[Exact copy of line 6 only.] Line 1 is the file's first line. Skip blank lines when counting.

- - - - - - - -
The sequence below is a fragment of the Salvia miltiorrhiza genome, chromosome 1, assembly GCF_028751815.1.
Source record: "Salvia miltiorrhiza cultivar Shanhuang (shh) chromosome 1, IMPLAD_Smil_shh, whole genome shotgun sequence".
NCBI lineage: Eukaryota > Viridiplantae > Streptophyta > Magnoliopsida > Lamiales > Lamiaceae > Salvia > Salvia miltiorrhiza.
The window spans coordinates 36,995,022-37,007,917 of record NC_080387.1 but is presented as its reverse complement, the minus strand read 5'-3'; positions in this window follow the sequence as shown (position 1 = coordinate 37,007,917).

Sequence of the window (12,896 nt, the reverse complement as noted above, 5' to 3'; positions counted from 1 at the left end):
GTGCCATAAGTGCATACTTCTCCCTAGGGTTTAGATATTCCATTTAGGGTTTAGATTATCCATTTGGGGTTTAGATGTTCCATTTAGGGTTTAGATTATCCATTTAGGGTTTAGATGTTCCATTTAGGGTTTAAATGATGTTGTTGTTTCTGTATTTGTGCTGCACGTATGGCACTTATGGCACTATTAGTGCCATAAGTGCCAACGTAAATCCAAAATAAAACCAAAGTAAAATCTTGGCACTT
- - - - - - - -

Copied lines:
GTGCCATAAGTGCATACTTCTCCCTAGGGTTTAGATATTCCATTTAGGGTTTAGATTATCCATTTGGGGTTTAGATGTTCCATTTAGGGTTTAGATTATCCATTTAGGGTTTAGATGTTCCATTTAGGGTTTAAATGATGTTGTTGTTTCTGTATTTGTGCTGCACGTATGGCACTTATGGCACTATTAGTGCCATAAGTGCCAACGTAAATCCAAAATAAAACCAAAGTAAAATCTTGGCACTT